Good morning, and happy Wednesday. Here’s the Digest.
1. Johnson wants to hang with Trump. Jeff Johnson, the endorsed Republican candidate for Minnesota governor, said Tuesday he’ll head to Duluth next week to be on hand for President Donald Trump’s visit. The Hennepin County commissioner said he doesn’t yet know if he’ll have a formal role in the presidential campaign rally. Trump is coming to promote congressional candidate Pete Stauber in the 8th District. But Johnson said he hopes Trump takes a stand in the governor’s race, too, as the president has in some other states with contested GOP primaries. “I would very much welcome Donald Trump’s support, and I think that it would raise the visibility of this race a lot in the state to people who are maybe not paying much attention,” Johnson said in an interview. Johnson is competing with former Republican Gov. Tim Pawlenty in an August primary for the party nomination. Pawlenty hasn’t committed to attending the Trump rally. (MPR News)
2. MNLARS is running out of money for fixes. A new report shows that two state agencies will soon run out of money to make repairs to the troubled Minnesota Licensing and Registration System (MNLARS). Minnesota IT Services and the Department of Public Safety updated state legislators this week in a required quarterly progress report on ongoing efforts to fix MNLARS gaps and defects. Agency officials noted some improvements since their initial report was delivered in late April. But they also highlighted the looming financial problem. Another ramp-down of the repair work is coming, Minnesota IT Service Commissioner Johanna Clyborne said in an interview. She’s just not sure when. (MPR News)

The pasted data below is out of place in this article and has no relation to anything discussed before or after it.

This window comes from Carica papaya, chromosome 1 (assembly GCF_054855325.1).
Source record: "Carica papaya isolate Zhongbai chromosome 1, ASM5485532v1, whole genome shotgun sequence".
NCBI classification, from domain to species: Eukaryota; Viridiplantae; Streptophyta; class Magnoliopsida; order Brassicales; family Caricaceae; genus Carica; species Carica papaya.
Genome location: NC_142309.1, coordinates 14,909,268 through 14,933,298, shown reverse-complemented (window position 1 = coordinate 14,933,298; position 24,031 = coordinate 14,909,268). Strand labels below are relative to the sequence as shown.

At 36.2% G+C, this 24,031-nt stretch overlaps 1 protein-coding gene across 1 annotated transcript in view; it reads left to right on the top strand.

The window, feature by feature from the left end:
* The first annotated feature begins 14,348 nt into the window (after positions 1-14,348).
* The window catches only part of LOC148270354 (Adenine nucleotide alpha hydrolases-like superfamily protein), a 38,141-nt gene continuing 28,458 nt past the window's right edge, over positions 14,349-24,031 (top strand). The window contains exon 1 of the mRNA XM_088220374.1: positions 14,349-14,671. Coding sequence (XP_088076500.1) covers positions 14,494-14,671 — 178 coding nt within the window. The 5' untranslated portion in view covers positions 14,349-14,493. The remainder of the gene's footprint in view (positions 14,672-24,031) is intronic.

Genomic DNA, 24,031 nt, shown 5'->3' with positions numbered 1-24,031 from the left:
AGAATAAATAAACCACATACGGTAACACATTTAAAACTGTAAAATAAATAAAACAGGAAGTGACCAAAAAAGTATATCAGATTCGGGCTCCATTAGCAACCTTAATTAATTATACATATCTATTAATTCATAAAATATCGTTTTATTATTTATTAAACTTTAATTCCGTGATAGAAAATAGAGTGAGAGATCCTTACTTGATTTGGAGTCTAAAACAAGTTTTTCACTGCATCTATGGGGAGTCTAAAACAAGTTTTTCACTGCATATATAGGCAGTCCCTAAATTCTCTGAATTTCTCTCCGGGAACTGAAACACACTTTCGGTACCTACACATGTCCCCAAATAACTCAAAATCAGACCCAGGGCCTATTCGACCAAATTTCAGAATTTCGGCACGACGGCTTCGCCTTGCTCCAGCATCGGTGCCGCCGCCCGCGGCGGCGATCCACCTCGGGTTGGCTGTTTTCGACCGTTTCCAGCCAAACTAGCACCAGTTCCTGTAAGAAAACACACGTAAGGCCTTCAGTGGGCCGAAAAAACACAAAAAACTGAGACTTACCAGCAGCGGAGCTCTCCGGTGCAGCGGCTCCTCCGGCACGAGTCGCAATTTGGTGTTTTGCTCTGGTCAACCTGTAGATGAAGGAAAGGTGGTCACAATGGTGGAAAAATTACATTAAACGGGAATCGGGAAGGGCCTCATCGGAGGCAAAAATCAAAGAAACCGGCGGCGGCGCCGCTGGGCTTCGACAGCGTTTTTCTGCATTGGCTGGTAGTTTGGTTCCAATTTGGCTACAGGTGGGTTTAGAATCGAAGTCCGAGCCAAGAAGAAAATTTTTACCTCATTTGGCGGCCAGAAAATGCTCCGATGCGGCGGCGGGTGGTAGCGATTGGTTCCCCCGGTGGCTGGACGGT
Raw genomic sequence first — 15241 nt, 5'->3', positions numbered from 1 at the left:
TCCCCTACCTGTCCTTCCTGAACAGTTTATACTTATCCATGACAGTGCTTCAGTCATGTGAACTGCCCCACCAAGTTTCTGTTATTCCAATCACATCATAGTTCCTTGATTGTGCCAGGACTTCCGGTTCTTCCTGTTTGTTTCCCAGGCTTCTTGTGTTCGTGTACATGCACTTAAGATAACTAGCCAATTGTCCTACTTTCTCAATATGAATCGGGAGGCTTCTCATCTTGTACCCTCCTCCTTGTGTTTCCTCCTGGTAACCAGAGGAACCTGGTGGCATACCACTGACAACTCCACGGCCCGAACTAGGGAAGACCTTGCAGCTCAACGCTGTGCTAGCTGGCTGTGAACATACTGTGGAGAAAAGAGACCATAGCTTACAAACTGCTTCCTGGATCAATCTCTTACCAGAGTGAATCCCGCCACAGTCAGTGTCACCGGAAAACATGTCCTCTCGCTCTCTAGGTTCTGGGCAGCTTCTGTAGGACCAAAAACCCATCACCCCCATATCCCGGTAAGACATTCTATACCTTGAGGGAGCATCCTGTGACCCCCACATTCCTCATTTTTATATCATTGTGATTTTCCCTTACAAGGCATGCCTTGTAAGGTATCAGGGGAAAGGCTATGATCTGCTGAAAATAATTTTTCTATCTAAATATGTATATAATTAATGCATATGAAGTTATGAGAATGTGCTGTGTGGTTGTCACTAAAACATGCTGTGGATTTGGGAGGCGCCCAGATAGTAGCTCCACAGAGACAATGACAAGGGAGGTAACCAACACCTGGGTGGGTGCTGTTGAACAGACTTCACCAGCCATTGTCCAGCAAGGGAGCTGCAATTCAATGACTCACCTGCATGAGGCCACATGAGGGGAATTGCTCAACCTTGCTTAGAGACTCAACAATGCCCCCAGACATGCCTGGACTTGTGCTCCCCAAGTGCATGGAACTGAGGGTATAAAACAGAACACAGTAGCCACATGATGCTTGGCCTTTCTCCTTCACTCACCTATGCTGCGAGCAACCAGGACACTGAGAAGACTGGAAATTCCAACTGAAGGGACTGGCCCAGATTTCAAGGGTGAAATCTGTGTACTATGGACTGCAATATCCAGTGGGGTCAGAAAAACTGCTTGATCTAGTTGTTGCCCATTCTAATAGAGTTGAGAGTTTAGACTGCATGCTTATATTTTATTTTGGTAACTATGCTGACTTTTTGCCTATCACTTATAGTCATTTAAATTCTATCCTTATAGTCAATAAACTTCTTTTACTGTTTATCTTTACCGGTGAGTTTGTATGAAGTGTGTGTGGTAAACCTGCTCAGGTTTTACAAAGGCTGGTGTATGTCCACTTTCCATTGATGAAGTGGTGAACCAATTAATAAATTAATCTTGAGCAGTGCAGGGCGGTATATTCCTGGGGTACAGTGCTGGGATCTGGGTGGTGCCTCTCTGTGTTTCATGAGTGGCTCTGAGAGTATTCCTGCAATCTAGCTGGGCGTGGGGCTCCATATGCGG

3. Groups ask court to block funding cuts. A plan to cut state funding for nonprofit service providers threatens to disrupt the lives of thousands of Minnesotans with disabilities who depend on state services to live and work in the community, according to a class action lawsuit filed in federal court Tuesday. Two organizations that represent hundreds of nonprofit disability service providers are seeking an emergency court order to prevent a 7 percent cut to the rates paid through the state’s Medicaid “waiver” program, which helps people with disabilities pay for transportation, personal caregiving and other support services that help them live more independently. The cuts were scheduled to go into effect on July 1. (Star Tribune)
4. Owners of St. Paul bowling alley squeezed out by soccer stadium want relocation money. The former owners of the Midway Pro Bowl are asking a state agency to force the city of St. Paul to pay their relocation expenses. The bowling alley, which was pushed out of a Snelling-University Avenue strip mall last year to make room for Allianz Field, has hired an attorney and filed a claim for relocation benefits with the state Office of Administrative Hearings, which is scheduling proceedings. In response, City Attorney Lyndsey Olson called the lease buyout a private matter between the bowling alley owners and their former landlord, RK Midway, which should not involve St. Paul coffers. “The city denies any liability to Midway Pro Bowl,” said Olson, in an email. (Pioneer Press)
5. Vandals strike pipeline work site. Trespassers broke into a secure worksite for the Line 3 replace project near the Wisconsin and Minnesota border. The incident was reported to the Douglas County Sheriff’s Office on Tuesday morning, after crews arrived at the location. Crews observed anti-Enbridge graffiti, and damaged electrical lines and hoses on the equipment. Cement had been poured into the gas tanks of the equipment, as well. Crews were working Tuesday to clean up hydraulic fluid and motor oil that leaked from the equipment onto the ground due to the incident, according to Enbridge spokeswoman Jennifer Smith. The almost 13-mile segment of the Line 3 replacement project in Wisconsin is now in service. “Equipment at this worksite is related to cleaning of original Line 3 as part of the deactivation process,” Smith said in a statement. (Duluth News Tribune)